Multiplayer Game of the Year 2015: Subterfuge

By Tof Eklund 22 Dec 2015 0
In Subterfuge, you never trust the Gorton's fisherman. Or anyone else, for that matter. In Subterfuge, you never trust the Gorton's fisherman. Or anyone else, for that matter.

There’s an easy way to explain why Subterfuge is Pocket Tactics’ Multiplayer game of the year: it reminds us in the best ways of Allan Calhamer's classic tabletop game Diplomacy. Subterfuge only shares a few mechanics with Henry Kissinger’s favorite game, but it creates a remarkably similar metagame, one in which politics and politics by other means are inextricably intertwined.

The basic mechanics of Subterfuge are refreshingly simple: generators power factories, factories create drillers, and drillers are used to fight battles and create mines, which collect Neptunium (victory points). Complexity comes in the form of specialists whose simple, potent abilities can turn a scenario upside down. It’s the precise opposite of the endless small modifiers and separate, nearly-redundant systems of social “strategy” games.

It’s easy, and completely misleading, to describe Subterfuge as an extremely slow-paced RTS. Sure, subs move in real time, for long hours at a time, but you won’t be frantically queuing new production while micromanaging fire orders and activating special abilities. There’s none of that undignified haste here.

No, while your fleet is on it’s way, you’ll be engaged in negotiations, perhaps trying to hack out a deal with your target to turn your invasion fleet into a gift in exchange for other considerations. Maybe you’ll also be coordinating with another player to hit your target in two places at once. You might even be angling for the best deal with both of your rivals, ready to stab either one (or both) in the back. Just don’t forget the tea and cucumber sandwiches--this isn't some back-alley scuffle, this is war.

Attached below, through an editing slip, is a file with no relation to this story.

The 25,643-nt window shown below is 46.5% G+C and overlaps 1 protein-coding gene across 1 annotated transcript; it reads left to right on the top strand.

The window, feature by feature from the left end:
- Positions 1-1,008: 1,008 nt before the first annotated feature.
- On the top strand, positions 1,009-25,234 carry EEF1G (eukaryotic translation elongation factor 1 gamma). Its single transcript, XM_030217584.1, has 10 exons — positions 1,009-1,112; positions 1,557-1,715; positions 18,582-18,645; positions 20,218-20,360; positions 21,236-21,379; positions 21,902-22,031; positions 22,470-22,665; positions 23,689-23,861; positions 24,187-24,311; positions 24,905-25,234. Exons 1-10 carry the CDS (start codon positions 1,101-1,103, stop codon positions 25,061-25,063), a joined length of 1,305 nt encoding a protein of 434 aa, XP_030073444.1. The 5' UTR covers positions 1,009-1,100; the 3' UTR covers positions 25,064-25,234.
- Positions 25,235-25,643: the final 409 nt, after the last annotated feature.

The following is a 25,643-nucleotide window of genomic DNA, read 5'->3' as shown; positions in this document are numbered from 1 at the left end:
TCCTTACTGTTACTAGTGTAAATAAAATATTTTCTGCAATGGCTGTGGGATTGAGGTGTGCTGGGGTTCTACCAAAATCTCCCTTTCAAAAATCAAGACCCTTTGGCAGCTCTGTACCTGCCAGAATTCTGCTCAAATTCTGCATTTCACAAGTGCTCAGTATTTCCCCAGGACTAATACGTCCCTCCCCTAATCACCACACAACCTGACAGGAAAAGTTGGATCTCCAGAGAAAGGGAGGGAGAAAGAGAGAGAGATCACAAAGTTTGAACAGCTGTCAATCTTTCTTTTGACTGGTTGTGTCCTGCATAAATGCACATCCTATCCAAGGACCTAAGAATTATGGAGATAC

Subterfuge sets the player up above trifles. It’s all high-level strategy, enabled by strictly deterministic combat resolution and the ability to scrub forward and back again in time. The ability to play out every battle a hundred times before it happens makes one feel like the Kwisatz Haderach.

Subterfuge isn’t the first game to use long travel times instead of turns for asynchronous multiplayer, but it does so with minimalist panache. Subterfuge is extremely clean and lucid in it’s visual design, with a subtle and pervasive sense of style. There’s also the generous and clever pricing scheme, with a fully-playable novice experience available for free, and a set of features that all serious players will want (unlimited order scheduling, multiple simultaneous games, and ranked play) available with a single unlock, the game’s only IAP.

In the end, however, it is a narrow focus on strategic planning and diplomacy that makes Subterfuge our Multiplayer Game of the Year. Diplomacy would not have been improved by adding 37 different combat unit types and a deck of spell cards, nor would Subterfuge.

To see all of the games recognized in the Pocket Tactics Best of 2015 Awards, visit the 2015 Awards Index page.
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